Wednesday March 7, 2018

"Discovery Communications said it has formally closed its $14.6B acquisition of Scripps Networks Interactive, creating a powerhouse of unscripted programming that CEO David Zaslav says will dominate the space it calls 'real-life entertainment.' The new company will be known as Discovery Inc. Under its umbrella are cable networks such as Discovery, Food Network, HGTV, ID and TLC, plus the sports network Eurosport and a stake in digital content generator Group Nine Media."

Mike Judge explains why T.J. Miller left Silicon Valley.

Pop has renewed Schitt's Creek for a 5th season.

Crosby Braverman may have found his next full time gig.

Meet the cast of Souther Charm: New Orleans.

"Few actors have classier resumes than Margo Martindale. The three-time Emmy winner has not one, but two critically acclaimed series returning this month, beginning with Season 2 of Amazon’s Sneaky Pete, which drops all 10 episodes on Friday. Martindale junkies will then get their next fix on Wednesday, March 28, when FX’s The Americans kicks off its sixth and final season. On Pete, Martindale plays Audrey Bernhardt, the matriarch of a family that has unwittingly invited conman Marius Josipovic (Giovanni Ribisi) into their home, believing him to be their estranged grandson named — you guessed it! — Pete. The series reunites her with former Justified boss Graham Yost, who came on board as showrunner after the pilot. She describes it as the happiest of coincidences. Pete‘s second season is a big one for Audrey, who is struggling to move on following the accidental murder of Det. Winslow, the dirty cop who went after Pete—err, Marius, during Season 1. The confidence man, meanwhile, is forced to go looking for Audrey’s estranged daughter Maggie (aka the real Pete’s mother, played by Twin Peaks‘ Jane Adams) after two goons show up claiming she stole $11 million from their mysterious employer."

The premiere of Hard Sun is available to stream on Hulu.

Stephen Colbert has booked James Comey as a guest.  He will appear on The Late Show on April 17. Get your popcorn ready.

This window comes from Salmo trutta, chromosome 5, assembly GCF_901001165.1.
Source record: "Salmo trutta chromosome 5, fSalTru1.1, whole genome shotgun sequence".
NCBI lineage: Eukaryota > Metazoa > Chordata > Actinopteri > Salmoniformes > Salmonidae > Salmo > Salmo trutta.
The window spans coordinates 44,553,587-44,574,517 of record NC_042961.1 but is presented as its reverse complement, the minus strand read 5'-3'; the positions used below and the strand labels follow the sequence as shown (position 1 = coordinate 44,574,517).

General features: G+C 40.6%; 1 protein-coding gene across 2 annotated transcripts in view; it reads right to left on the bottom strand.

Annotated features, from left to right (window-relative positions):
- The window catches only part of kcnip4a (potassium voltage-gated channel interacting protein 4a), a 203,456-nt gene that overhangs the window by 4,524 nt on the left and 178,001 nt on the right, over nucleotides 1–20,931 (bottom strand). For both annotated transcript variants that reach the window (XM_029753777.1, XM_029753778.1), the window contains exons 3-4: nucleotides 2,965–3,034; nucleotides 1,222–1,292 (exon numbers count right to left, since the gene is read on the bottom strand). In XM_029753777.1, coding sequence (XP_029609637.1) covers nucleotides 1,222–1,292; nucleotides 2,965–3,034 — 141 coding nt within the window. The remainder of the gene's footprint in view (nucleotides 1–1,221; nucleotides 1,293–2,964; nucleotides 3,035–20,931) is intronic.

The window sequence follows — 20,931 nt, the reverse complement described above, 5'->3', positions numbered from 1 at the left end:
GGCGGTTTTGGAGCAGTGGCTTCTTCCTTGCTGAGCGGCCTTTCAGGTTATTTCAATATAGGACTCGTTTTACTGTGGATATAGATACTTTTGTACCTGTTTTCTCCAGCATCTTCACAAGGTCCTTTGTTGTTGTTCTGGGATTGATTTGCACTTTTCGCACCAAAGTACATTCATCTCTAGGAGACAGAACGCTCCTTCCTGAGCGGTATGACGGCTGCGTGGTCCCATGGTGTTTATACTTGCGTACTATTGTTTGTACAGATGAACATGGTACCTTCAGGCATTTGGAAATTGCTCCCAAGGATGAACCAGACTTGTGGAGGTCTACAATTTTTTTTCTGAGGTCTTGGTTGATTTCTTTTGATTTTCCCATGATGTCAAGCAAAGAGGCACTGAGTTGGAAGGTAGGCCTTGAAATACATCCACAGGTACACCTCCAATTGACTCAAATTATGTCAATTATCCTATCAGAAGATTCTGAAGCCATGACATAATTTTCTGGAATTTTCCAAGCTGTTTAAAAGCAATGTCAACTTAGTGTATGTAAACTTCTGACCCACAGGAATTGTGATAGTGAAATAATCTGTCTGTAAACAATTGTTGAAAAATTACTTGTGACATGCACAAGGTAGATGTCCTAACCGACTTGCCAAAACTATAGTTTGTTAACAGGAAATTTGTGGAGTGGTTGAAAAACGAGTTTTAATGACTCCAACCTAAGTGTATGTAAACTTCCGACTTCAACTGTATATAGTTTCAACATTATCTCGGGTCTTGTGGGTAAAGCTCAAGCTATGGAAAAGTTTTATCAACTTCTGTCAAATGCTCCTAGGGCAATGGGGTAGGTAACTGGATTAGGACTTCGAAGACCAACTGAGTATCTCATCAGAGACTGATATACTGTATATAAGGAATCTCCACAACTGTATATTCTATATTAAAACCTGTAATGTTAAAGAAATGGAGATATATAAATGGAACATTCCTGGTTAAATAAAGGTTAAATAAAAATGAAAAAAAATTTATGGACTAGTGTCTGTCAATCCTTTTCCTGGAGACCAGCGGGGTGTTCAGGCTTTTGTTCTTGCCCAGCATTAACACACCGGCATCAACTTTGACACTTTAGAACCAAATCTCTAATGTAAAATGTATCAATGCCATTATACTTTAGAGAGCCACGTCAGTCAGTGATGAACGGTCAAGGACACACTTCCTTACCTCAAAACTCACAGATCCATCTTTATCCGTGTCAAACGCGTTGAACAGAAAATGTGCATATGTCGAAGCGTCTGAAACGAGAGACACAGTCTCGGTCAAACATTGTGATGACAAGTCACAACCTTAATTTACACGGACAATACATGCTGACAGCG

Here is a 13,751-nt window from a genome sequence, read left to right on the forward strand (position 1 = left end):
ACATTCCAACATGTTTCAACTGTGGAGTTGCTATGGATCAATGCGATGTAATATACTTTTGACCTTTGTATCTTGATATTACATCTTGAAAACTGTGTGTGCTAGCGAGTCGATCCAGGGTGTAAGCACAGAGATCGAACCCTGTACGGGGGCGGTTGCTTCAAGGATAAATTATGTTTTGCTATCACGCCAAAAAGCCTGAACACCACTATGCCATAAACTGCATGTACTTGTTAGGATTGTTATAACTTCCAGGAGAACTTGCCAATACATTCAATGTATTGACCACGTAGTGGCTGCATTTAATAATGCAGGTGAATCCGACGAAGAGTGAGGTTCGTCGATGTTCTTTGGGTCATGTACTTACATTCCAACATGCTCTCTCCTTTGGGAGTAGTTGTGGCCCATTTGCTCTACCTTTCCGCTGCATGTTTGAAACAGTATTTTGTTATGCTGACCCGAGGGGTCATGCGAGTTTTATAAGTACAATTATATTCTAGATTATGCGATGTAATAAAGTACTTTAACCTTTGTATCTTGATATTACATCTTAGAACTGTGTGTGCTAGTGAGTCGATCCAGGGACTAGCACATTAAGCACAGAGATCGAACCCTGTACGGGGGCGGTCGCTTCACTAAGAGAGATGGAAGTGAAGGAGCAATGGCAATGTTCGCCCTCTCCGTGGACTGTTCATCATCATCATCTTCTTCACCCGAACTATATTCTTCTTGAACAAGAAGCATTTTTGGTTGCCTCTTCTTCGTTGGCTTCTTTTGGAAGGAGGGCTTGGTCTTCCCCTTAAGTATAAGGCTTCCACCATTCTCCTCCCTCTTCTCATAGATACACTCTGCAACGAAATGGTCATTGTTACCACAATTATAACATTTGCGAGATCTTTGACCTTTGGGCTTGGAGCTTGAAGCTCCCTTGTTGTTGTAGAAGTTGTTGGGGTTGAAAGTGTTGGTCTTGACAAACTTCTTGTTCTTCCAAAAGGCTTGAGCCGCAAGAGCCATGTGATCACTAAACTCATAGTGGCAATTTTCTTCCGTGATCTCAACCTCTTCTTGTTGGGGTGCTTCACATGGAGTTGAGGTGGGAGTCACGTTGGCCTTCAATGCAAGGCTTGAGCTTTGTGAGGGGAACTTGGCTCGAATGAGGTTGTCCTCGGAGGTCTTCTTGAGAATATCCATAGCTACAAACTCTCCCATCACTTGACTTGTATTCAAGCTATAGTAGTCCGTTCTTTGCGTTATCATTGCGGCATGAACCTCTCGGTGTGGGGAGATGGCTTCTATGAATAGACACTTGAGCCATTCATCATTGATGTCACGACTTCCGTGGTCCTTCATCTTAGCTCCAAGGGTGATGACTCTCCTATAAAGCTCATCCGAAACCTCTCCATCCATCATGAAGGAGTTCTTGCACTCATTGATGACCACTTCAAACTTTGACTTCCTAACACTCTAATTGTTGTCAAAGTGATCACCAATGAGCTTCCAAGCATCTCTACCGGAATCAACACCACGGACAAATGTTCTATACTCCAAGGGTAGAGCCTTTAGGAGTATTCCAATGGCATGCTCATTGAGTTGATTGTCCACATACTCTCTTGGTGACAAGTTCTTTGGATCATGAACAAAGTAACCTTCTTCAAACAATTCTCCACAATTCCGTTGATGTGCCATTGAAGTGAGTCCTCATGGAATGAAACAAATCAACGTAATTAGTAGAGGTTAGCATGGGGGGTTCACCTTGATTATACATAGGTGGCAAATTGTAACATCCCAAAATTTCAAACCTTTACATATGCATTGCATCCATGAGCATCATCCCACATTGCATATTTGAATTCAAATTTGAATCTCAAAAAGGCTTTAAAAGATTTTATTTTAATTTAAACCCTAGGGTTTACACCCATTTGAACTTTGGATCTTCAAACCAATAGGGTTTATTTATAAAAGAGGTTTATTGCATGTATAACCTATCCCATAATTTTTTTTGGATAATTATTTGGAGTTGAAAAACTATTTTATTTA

Becca Kufrin is the next Bachelorette after getting dogged by Arie.

"Two weeks after Amazon Studios announced that Emmy winner Jeffrey Tambor would not be returning to play lead Maura Pfefferman on Transparent following sexual harassment claims lodged by two colleagues, The Hollywood Reporter has learned that production on the Jill Soloway comedy has been scheduled to begin at the end of the year, possibly in December. That would mean that the critical favorite will not air in 2018. (The series had been slated to resume production and air this year before Tambor’s dismissal.)"

Jennifer Lawrence called Lala Kent the c-word?

"Subscribers to Hulu sometimes use the streaming-video site to watch movies. Now they can use certain ads on the service to buy movie tickets. You might call it a commercial interruption interruption: In recent days, some Hulu users have been served a video trailer for the Warner Brothers movie Tomb Raider that asks them to use their remote to order tickets if they’d like to see the film in a nearby movie theater. Viewers can toggle to a new page to check out showtimes, see the format in which the movie will be shown, and find the closest movie house.They can then offer their email address to get a link sent to their phones allowing them to pay for tickets."


"Since walking away as a Saturday Night Live cast member in 2013, Bill Hader has bounced around doing a bunch of things: showing off his dramatic chops in the indie The Skeleton Twins, playing the leading man in Trainwreck, doing a lot of voiceover work (Inside Out, "Sausage Party, The Angry Birds Movie, The BFG), and contributing to the voice of BB-8 for The Force Awakens.

"Now he's returning to television for the HBO series, Barry (series premieres March 25), which he said was inspired by the years of anxiety he battled with while on SNL.

"Cocreating the series with Alec Berg (Silicon Valley executive producer), Hader plays the title character, a former Marine who is now a hitman completely burnt out and in a midlife crisis. While on a job in Los Angeles, Barry suddenly finds acceptance when he mistakenly becomes part of a local theater class while tailing his target. Now Barry has to try to find a way to continue his passion (acting) while continuing his day job as a hitman. The show also marks the first time Hader has ever directed, as he helmed the first three episodes.

"Business Insider sat down with Hader last month to talk about how he channeled his fears on SNL — or, as he put it, 'the thing that you're good at is destroying you' — into a creative way to tell a hitman story, if he has received any residuals for voicing BB-8, and what it was like watching Tom Cruise become Les Grossman on the set of Tropic Thunder:

Was it harder to convince HBO of the Barry storyline or that you could play a hitman convincingly?

[Laughs] I think it was maybe both. To be honest, HBO was really open. They didn't need a lot of convincing. I had a meeting with them and said, "I want to do a show," and they said, "We'd love to do something with you." And they had seen The Skeleton Twins, and they liked my performance and saw that I wanted to branch out and do more than just sketch comedy. I think if Alec and I came in and pitched a broad comedy idea they wouldn't have been as interested. However, you say hitman and it conjures up images of a guy in a skinny tie with two 45s.